The classic Cucina Italiana, which is essentially a regional cuisine, developed through centuries of political change, poverty and domination by other cultures. But probably the most significant impact came with the discovery of the New World, and the subsequent introduction of potatoes, tomatoes, chillies, capsicums, corn and a variety of beans to the markets. All ingredients that go very well with Italian cooking, to the extent that now, two centuries later, it feels as if they belong more to Italy than the Americas!
The south went more for tomatoes, chillies and capsicums, which grow better in the warmer weather and marry wonderfully with their Mediterranean-style dishes. The north went for potatoes, corn and beans, which generations of creative cooks have transformed into gnocchi, polenta and nourishing soups, all perfectly suited to the cooler climate. But the thing that unites the north and the south is passion: passion for quality ingredients; passion for pasta; and passion for conviviality. The regional diversity, extreme simplicity and seasonality is what makes La Cucina Italiana so special, and so loved and appreciated the world over.
As more and more people are discovering or re-discovering the pleasures of cooking, the kitchen and dining room are again becoming our chosen places to entertain. To my mind, there are very few people who can invent something completely new in the kitchen – and even then, most of the time they are just rearranging traditional recipes. So, let's leave our inventiveness aside for now and concentrate on the Italian regional cuisine that took centuries to perfect . . . and it is perfect!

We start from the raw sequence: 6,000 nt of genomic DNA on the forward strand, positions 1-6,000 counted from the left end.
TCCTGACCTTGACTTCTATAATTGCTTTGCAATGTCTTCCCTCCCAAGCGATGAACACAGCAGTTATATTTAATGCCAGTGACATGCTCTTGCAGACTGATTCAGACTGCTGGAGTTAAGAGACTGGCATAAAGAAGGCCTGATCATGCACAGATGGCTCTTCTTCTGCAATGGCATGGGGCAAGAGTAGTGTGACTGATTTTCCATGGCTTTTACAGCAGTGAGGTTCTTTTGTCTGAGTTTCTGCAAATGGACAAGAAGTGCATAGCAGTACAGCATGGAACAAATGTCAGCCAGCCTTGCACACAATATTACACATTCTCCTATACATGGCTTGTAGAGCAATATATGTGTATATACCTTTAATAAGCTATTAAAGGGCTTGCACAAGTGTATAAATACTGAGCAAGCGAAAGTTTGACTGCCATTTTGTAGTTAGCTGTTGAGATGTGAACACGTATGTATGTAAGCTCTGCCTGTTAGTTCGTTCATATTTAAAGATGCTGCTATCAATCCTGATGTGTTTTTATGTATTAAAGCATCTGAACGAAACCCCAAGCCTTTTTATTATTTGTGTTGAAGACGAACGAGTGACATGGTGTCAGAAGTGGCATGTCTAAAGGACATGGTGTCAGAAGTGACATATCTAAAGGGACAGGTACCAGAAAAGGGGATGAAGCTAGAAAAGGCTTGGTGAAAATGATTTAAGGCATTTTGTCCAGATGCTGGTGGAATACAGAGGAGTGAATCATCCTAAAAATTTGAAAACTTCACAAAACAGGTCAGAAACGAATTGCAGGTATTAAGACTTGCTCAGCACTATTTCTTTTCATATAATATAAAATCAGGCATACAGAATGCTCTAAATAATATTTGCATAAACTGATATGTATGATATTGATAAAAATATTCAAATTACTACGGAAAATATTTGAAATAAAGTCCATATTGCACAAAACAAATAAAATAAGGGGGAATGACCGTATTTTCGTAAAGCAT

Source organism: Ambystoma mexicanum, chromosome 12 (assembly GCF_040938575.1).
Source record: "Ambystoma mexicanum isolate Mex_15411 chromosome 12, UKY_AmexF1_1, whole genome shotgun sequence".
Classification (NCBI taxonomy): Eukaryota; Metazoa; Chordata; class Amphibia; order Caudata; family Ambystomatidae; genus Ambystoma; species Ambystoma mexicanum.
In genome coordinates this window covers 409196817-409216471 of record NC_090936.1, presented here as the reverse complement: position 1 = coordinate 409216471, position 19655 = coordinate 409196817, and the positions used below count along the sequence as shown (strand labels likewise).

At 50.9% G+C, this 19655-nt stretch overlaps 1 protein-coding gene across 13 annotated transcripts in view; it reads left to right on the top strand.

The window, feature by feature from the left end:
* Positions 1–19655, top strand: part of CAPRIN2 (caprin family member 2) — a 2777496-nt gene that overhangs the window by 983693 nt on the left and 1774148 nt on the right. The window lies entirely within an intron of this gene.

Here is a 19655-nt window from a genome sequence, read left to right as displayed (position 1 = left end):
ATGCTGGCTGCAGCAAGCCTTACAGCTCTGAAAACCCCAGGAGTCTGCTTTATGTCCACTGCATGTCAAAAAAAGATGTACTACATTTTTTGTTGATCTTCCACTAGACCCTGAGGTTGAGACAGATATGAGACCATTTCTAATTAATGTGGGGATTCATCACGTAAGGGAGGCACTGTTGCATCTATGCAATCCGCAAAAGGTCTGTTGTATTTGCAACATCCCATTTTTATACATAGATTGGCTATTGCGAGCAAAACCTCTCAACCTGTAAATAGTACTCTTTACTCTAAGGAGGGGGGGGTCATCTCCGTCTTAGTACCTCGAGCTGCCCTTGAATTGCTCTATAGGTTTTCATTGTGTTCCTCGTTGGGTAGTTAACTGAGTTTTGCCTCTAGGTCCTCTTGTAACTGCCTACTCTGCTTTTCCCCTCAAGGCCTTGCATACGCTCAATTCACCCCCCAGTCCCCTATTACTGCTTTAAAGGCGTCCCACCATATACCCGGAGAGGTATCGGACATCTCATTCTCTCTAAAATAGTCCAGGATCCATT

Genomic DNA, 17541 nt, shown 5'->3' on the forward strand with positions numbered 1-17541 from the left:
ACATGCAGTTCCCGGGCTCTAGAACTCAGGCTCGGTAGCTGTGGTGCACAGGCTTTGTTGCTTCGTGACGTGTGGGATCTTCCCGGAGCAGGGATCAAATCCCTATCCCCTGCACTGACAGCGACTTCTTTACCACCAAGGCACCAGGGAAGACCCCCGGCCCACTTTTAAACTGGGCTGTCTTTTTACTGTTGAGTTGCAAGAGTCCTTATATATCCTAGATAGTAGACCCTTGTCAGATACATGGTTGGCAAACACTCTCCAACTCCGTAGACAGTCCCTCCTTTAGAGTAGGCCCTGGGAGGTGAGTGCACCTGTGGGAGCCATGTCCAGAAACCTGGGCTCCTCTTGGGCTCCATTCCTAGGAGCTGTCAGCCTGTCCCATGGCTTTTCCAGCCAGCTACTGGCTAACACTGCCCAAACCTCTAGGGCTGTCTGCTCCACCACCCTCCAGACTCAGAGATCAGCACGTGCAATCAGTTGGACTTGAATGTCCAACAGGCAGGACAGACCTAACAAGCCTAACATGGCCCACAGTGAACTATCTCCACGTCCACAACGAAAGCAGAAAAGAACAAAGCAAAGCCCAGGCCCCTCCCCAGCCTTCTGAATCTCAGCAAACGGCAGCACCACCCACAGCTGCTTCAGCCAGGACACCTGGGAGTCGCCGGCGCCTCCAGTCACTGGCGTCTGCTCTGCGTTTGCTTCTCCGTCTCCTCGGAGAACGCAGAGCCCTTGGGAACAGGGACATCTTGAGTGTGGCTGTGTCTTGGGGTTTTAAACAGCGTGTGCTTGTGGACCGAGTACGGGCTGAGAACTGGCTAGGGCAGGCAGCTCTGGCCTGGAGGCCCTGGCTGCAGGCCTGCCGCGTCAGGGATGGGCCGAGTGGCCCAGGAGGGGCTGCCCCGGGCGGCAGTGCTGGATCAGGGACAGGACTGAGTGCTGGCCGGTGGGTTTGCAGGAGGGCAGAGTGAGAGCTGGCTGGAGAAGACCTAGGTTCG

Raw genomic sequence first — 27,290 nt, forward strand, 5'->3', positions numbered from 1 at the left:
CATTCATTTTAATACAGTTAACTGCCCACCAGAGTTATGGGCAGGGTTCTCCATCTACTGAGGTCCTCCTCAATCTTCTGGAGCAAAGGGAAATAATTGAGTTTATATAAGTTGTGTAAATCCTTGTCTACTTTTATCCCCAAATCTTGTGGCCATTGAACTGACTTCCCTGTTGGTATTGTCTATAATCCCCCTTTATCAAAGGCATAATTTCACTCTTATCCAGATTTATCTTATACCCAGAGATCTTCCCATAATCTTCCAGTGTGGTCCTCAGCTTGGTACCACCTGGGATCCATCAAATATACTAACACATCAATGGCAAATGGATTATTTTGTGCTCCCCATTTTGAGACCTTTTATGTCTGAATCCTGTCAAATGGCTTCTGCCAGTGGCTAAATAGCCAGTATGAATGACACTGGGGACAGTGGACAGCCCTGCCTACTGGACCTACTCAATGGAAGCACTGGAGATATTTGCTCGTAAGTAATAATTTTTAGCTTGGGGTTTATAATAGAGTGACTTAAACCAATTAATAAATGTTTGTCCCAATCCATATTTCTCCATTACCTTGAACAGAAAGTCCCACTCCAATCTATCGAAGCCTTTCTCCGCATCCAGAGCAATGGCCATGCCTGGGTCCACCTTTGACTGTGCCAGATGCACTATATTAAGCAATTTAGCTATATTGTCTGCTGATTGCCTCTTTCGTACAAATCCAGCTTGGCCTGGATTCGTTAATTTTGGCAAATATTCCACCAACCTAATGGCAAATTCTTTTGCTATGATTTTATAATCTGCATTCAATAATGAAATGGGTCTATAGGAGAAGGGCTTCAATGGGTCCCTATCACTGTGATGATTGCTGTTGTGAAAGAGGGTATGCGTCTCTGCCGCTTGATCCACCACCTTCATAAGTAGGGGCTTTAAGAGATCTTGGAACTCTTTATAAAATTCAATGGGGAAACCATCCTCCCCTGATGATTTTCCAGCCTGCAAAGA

Traditional Italian food is unsurpassed for creating incredible flavours using simple, local produce chosen and cooked with care. Always serve good bread with an Italian meal, and leave it on the table so everyone can help themselves at any stage of the meal. I am a firm believer that bread should be made by the fornai (bakers), not at home, so seek out a traditional Italian bakery, and visit often.
For me, the art of cooking has always been inseparable from the art of hospitality, and over more than 30 years at Lucio's, we have welcomed artists to our restaurant and proudly hung their works on our walls. So when we started gathering recipes for a new cookbook, it seemed only natural that art would share the pages with food. The artists were each given a chapter or other element of the book, and were then free to respond to the recipes and stories in any way they liked. The results exceeded anything I could have hoped for. The title I have chosen for the book then, The Art of Traditional Italian, is not only in recognition of this extraordinary collaboration with so many of my artist friends, but is also in homage to the early cookbooks like La scienza in cucina e l'arte di mangiare bene ('Science in the Kitchen and the Art of Eating Well') and a time when cooking first started to be considered an art.
My hope is that the traditional food shared in these pages will not only be respected and remembered, but also that it will inspire you to pass the recipes on to the next generation with pride and love, so we can build up new memories. Enjoy the book.
Number Of Pages: 256
Published: 22nd October 2014
Publisher: Penguin Books Australia
Country of Publication: AU
Dimensions (cm): 29.4 x 24.0 x 2.7
Weight (kg): 29.4
Edition Number: 1